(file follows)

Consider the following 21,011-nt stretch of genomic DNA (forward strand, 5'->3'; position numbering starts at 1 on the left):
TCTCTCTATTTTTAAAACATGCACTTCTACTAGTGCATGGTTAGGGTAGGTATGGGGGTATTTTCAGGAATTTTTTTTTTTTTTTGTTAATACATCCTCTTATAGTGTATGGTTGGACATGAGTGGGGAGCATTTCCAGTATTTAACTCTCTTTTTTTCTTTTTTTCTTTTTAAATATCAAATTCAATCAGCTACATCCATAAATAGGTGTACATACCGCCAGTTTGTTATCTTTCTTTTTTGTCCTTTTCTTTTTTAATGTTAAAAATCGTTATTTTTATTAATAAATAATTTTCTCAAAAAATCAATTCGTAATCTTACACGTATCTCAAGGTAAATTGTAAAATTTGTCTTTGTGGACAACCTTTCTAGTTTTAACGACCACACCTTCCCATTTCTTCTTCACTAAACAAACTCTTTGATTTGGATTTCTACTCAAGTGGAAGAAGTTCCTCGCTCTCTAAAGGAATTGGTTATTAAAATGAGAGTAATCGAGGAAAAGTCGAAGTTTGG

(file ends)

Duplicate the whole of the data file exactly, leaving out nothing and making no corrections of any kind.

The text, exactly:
Consider the following 21,011-nt stretch of genomic DNA (forward strand, 5'->3'; position numbering starts at 1 on the left):
TCTCTCTATTTTTAAAACATGCACTTCTACTAGTGCATGGTTAGGGTAGGTATGGGGGTATTTTCAGGAATTTTTTTTTTTTTTTGTTAATACATCCTCTTATAGTGTATGGTTGGACATGAGTGGGGAGCATTTCCAGTATTTAACTCTCTTTTTTTCTTTTTTTCTTTTTAAATATCAAATTCAATCAGCTACATCCATAAATAGGTGTACATACCGCCAGTTTGTTATCTTTCTTTTTTGTCCTTTTCTTTTTTAATGTTAAAAATCGTTATTTTTATTAATAAATAATTTTCTCAAAAAATCAATTCGTAATCTTACACGTATCTCAAGGTAAATTGTAAAATTTGTCTTTGTGGACAACCTTTCTAGTTTTAACGACCACACCTTCCCATTTCTTCTTCACTAAACAAACTCTTTGATTTGGATTTCTACTCAAGTGGAAGAAGTTCCTCGCTCTCTAAAGGAATTGGTTATTAAAATGAGAGTAATCGAGGAAAAGTCGAAGTTTGG